Pave Driveway Cost

How much does it cost to pave a driveway?

One of the easiest ways to make a driveway is to simply clear the land, compress it with heavy machinery and begin using it to gain access to and from a home or building. Is this the best way to go about creating a driveway? Not really, and this is because seasonal conditions and soil erosion will quickly degrade the path and make it either boggy and muddy or bumpy and full of rocks and impediments. It might also be outside of local building codes and regulations too. This is the reason that most home and property owners will eventually pave their driveway with one of several reliable materials. For the purpose of this discussion we will consider the costs of paving a driveway that is roughly 12'x50' (or 600 square feet) in size. Before the paving process can begin, however, the space must be suitably prepared for the work. This requires clearing the area of debris, grading the soil in order to receive the paving materials, creating a base, and then adding the pavement. Clearly this means that paving a driveway is not a DIY option.

According to the RSMeans cost calculation software a standard paving project will include costs such as:

  • Excavation, clearing, and tree chipping or removal - costs include:
    • Workers to clear, cut or chip light trees of less than 6" in diameter will cost $48 per hour;
    • Stump removal averages at $68 per tree;
    • Chipping trees larger than 18" in diameter costs $20 to $40 dollars; and
    • Site clearing over an area of a single acre (using heavy machines and skilled laborers) averages between $150 to $400 per hour.
  • Grading - depending upon the type of pavement to be applied, grading averages at roughly $2.35 per square yard;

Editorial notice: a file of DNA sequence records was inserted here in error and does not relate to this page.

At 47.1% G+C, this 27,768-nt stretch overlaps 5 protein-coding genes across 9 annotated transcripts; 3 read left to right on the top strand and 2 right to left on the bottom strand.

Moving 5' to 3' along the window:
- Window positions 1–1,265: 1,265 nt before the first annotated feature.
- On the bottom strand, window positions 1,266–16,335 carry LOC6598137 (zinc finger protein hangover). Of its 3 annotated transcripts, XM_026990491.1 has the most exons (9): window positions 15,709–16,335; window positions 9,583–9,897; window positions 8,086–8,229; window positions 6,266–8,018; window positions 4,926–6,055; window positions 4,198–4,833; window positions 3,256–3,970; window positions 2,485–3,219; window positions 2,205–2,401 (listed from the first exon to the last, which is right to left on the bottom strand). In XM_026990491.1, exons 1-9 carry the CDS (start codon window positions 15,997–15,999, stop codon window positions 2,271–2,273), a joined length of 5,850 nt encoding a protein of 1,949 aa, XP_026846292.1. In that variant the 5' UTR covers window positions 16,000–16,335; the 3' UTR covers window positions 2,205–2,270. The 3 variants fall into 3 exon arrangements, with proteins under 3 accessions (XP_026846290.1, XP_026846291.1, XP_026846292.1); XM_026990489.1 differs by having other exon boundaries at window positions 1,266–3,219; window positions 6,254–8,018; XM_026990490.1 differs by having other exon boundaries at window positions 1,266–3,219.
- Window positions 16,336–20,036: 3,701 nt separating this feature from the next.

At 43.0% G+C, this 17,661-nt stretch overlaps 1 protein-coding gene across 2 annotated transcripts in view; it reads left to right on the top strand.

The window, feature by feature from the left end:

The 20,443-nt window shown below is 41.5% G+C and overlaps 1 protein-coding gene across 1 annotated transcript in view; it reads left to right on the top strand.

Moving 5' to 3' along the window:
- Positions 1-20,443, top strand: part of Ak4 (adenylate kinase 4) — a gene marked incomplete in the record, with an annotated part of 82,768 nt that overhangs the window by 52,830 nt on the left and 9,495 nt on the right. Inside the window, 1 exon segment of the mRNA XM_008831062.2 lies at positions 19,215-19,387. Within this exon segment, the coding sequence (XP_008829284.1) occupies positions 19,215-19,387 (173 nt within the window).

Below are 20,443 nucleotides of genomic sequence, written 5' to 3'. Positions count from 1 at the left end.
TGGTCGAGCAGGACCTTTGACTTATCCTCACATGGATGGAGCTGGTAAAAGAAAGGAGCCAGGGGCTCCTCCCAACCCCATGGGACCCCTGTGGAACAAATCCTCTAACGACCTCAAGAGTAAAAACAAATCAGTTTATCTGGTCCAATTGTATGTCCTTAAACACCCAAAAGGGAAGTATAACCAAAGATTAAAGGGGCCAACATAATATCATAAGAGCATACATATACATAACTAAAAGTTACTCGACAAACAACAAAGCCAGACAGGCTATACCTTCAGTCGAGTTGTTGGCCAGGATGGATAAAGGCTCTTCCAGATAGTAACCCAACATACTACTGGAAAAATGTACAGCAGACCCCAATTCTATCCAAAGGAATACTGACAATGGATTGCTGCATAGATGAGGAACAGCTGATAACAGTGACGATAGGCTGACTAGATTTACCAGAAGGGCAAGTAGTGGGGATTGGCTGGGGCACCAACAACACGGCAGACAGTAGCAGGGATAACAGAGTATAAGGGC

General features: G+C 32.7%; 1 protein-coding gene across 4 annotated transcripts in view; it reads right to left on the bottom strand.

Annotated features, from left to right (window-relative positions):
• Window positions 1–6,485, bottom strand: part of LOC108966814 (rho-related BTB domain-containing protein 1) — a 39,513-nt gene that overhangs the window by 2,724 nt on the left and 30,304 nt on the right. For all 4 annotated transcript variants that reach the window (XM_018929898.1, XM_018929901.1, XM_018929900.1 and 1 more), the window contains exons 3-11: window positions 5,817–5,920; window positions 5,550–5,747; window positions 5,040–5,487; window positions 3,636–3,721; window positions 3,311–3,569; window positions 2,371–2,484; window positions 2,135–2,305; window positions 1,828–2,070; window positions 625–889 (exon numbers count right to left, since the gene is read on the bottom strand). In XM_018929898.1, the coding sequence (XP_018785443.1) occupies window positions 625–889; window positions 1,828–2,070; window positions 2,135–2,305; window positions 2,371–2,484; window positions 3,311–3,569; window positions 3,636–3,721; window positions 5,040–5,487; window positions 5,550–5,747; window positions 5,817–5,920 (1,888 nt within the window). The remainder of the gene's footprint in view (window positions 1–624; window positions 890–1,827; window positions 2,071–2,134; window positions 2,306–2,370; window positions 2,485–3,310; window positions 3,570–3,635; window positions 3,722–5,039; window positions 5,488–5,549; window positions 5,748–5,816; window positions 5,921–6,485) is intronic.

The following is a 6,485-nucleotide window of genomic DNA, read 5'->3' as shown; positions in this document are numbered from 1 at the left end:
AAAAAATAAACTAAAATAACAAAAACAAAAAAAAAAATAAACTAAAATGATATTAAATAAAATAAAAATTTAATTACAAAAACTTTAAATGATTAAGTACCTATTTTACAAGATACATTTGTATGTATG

• Pavement - gravel is the most common choice, and for a 2" layer poured and prepared the costs would average at roughly $800. Asphalt is the next most common choice and at 2.5" thickness it would cost roughly $830 to be professionally installed. Concrete is also a very popular option, and with its long life and remarkable durability it is also among the most cost effective. It will average at $75 per cubic yard, and this means that the project described here would demand roughly 7.5 cubic yards for a cost of $562 in materials alone. Lastly, a homeowner might opt for pavers such as cobblestones, which come at a significantly higher price, and average around $30 per square foot - which would cost $18000 for the project described here.

Additional considerations and costs

Engineering - whenever driveways have any sort of slopes, curves, or angles in them it usually means that costs are going to increase. Generally this is due to the need for engineering to allow runoff to properly drain away from the home and into the street, and it usually also means more labor in preparing the surface. Additionally, sloped and curved drives involve more materials which only increases the total costs too